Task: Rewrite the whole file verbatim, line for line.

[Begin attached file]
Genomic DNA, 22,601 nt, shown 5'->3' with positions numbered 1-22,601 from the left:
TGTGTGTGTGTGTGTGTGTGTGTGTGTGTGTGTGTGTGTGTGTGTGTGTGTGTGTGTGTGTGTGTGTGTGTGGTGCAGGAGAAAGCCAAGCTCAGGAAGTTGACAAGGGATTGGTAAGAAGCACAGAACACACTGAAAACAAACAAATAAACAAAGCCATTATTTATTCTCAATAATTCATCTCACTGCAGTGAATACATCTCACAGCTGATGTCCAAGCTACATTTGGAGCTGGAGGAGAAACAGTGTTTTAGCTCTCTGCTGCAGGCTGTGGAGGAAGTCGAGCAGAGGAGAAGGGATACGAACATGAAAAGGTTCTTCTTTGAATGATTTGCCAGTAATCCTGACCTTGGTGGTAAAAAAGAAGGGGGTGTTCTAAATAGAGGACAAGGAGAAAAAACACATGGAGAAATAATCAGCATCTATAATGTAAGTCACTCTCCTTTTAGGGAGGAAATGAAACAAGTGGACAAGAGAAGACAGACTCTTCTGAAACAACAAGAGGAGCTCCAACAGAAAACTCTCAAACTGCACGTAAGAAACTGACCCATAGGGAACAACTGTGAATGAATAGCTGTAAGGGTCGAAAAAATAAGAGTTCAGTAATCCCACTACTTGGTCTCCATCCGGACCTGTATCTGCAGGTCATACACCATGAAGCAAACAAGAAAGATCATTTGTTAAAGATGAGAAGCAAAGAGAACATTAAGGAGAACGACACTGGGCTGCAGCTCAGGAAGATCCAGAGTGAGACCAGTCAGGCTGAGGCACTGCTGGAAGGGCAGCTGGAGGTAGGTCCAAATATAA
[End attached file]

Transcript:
Genomic DNA, 22,601 nt, shown 5'->3' with positions numbered 1-22,601 from the left:
TGTGTGTGTGTGTGTGTGTGTGTGTGTGTGTGTGTGTGTGTGTGTGTGTGTGTGTGTGTGTGTGTGTGTGTGGTGCAGGAGAAAGCCAAGCTCAGGAAGTTGACAAGGGATTGGTAAGAAGCACAGAACACACTGAAAACAAACAAATAAACAAAGCCATTATTTATTCTCAATAATTCATCTCACTGCAGTGAATACATCTCACAGCTGATGTCCAAGCTACATTTGGAGCTGGAGGAGAAACAGTGTTTTAGCTCTCTGCTGCAGGCTGTGGAGGAAGTCGAGCAGAGGAGAAGGGATACGAACATGAAAAGGTTCTTCTTTGAATGATTTGCCAGTAATCCTGACCTTGGTGGTAAAAAAGAAGGGGGTGTTCTAAATAGAGGACAAGGAGAAAAAACACATGGAGAAATAATCAGCATCTATAATGTAAGTCACTCTCCTTTTAGGGAGGAAATGAAACAAGTGGACAAGAGAAGACAGACTCTTCTGAAACAACAAGAGGAGCTCCAACAGAAAACTCTCAAACTGCACGTAAGAAACTGACCCATAGGGAACAACTGTGAATGAATAGCTGTAAGGGTCGAAAAAATAAGAGTTCAGTAATCCCACTACTTGGTCTCCATCCGGACCTGTATCTGCAGGTCATACACCATGAAGCAAACAAGAAAGATCATTTGTTAAAGATGAGAAGCAAAGAGAACATTAAGGAGAACGACACTGGGCTGCAGCTCAGGAAGATCCAGAGTGAGACCAGTCAGGCTGAGGCACTGCTGGAAGGGCAGCTGGAGGTAGGTCCAAATATAA